Back home from hospital again.
You read Invisible Cities outside
in the morning sun. A small lizard appears.
Its solar-powered musculature moves
across the paving stones. Its skin is both matte
and jewelled in the sunlight. It stops and flicks
its front legs down to its sides, like an ingenious
Edwardian gadget snapping itself shut.
You and the creature take in the sun, then
the lizard heads for the maze of grass,
hiding from the hard-nosed suburban birds.
You take yourself indoors into the dark of the house,
clutching Calvino, the old fabulist.
Later, the sun performs its drawn-out
power-down, summer already merciless.
You take the dog for a walk, its gait ginger,
while it fusses over what to piss on.
Around the corner, the audacious stadium lights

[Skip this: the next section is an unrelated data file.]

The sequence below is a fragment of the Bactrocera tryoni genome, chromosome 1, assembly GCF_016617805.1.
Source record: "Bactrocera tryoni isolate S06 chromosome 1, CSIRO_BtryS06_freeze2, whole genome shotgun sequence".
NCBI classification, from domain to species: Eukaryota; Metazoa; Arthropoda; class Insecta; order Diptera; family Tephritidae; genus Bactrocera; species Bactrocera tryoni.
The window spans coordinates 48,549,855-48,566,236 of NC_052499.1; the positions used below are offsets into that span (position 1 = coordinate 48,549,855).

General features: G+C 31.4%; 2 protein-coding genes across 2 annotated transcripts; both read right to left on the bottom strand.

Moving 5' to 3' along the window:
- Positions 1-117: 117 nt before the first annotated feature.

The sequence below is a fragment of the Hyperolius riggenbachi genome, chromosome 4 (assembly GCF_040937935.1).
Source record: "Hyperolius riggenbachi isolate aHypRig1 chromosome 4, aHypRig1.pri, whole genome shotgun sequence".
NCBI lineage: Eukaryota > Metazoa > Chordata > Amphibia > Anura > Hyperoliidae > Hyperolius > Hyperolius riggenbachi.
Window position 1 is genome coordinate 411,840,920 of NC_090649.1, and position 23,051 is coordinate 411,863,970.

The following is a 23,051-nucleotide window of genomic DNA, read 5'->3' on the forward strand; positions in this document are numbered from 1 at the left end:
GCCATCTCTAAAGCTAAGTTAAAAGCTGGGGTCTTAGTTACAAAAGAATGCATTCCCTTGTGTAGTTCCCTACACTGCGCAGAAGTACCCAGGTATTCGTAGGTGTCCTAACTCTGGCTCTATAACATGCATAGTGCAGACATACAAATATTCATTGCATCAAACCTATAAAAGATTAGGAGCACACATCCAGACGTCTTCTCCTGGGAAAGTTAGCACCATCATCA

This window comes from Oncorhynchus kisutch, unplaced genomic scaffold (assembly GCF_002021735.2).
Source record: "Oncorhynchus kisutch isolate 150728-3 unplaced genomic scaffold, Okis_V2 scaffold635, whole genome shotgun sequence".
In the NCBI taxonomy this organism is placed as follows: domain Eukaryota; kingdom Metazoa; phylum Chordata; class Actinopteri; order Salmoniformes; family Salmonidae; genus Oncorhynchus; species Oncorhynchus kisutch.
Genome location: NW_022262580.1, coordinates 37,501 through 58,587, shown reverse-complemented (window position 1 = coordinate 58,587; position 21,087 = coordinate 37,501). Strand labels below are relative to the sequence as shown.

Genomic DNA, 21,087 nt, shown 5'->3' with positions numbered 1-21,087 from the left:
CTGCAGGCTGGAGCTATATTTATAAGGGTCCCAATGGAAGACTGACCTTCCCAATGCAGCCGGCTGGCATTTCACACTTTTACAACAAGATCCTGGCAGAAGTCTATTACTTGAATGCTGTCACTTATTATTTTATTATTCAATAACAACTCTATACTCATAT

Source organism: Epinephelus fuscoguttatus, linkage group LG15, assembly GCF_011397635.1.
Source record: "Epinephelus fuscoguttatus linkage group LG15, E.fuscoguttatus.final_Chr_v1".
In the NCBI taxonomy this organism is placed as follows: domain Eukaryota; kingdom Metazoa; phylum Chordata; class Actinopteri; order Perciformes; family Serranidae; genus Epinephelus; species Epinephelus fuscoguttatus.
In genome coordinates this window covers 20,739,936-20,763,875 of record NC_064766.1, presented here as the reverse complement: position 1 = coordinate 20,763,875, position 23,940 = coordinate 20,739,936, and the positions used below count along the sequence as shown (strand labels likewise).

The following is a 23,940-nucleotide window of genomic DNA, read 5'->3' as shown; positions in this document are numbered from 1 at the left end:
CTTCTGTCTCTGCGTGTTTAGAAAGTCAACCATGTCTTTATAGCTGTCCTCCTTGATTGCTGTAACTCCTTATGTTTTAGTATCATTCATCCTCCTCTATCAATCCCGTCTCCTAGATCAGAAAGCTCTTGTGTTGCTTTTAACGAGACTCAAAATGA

vie against the sunset. The smell of frying meat
is in the air; the bitter taste of Anginine
under your tongue.
You read at night, while a lawless wind
upsets the house. You lose your thread.
Calvino engenders fantasies. Dark staircases
frequented by music students and government men;
a forest in which night squats;
an empty Ferris wheel, with all its moral weight.
The dog in his fur
sleeps on dusty floorboards,
and twitches like a muscle.
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